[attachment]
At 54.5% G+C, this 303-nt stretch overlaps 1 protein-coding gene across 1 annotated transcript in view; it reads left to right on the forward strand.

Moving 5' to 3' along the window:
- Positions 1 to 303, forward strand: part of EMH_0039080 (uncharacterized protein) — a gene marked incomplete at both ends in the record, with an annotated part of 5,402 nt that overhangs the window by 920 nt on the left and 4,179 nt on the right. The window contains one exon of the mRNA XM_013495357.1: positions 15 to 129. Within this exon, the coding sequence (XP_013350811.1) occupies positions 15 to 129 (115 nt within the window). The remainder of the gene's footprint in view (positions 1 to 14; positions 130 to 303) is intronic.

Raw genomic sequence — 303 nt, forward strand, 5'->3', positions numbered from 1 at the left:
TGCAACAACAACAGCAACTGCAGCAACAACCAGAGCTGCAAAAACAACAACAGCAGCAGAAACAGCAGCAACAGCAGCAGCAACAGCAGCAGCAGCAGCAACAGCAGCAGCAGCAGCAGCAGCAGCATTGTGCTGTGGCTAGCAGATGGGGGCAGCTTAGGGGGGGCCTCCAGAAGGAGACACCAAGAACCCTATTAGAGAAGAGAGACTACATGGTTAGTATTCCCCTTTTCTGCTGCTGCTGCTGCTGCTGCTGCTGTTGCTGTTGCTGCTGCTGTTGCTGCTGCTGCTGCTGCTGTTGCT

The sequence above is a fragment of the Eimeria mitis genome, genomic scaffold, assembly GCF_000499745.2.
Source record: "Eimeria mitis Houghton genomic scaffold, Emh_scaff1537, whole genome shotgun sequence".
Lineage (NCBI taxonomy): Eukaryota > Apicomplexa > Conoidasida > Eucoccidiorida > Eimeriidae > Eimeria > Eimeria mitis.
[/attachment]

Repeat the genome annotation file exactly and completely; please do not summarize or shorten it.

At 54.5% G+C, this 303-nt stretch overlaps 1 protein-coding gene across 1 annotated transcript in view; it reads left to right on the forward strand.

Moving 5' to 3' along the window:
- Positions 1 to 303, forward strand: part of EMH_0039080 (uncharacterized protein) — a gene marked incomplete at both ends in the record, with an annotated part of 5,402 nt that overhangs the window by 920 nt on the left and 4,179 nt on the right. The window contains one exon of the mRNA XM_013495357.1: positions 15 to 129. Within this exon, the coding sequence (XP_013350811.1) occupies positions 15 to 129 (115 nt within the window). The remainder of the gene's footprint in view (positions 1 to 14; positions 130 to 303) is intronic.

Raw genomic sequence — 303 nt, forward strand, 5'->3', positions numbered from 1 at the left:
TGCAACAACAACAGCAACTGCAGCAACAACCAGAGCTGCAAAAACAACAACAGCAGCAGAAACAGCAGCAACAGCAGCAGCAACAGCAGCAGCAGCAGCAACAGCAGCAGCAGCAGCAGCAGCAGCATTGTGCTGTGGCTAGCAGATGGGGGCAGCTTAGGGGGGGCCTCCAGAAGGAGACACCAAGAACCCTATTAGAGAAGAGAGACTACATGGTTAGTATTCCCCTTTTCTGCTGCTGCTGCTGCTGCTGCTGCTGTTGCTGTTGCTGCTGCTGTTGCTGCTGCTGCTGCTGCTGTTGCT

The sequence above is a fragment of the Eimeria mitis genome, genomic scaffold, assembly GCF_000499745.2.
Source record: "Eimeria mitis Houghton genomic scaffold, Emh_scaff1537, whole genome shotgun sequence".
Lineage (NCBI taxonomy): Eukaryota > Apicomplexa > Conoidasida > Eucoccidiorida > Eimeriidae > Eimeria > Eimeria mitis.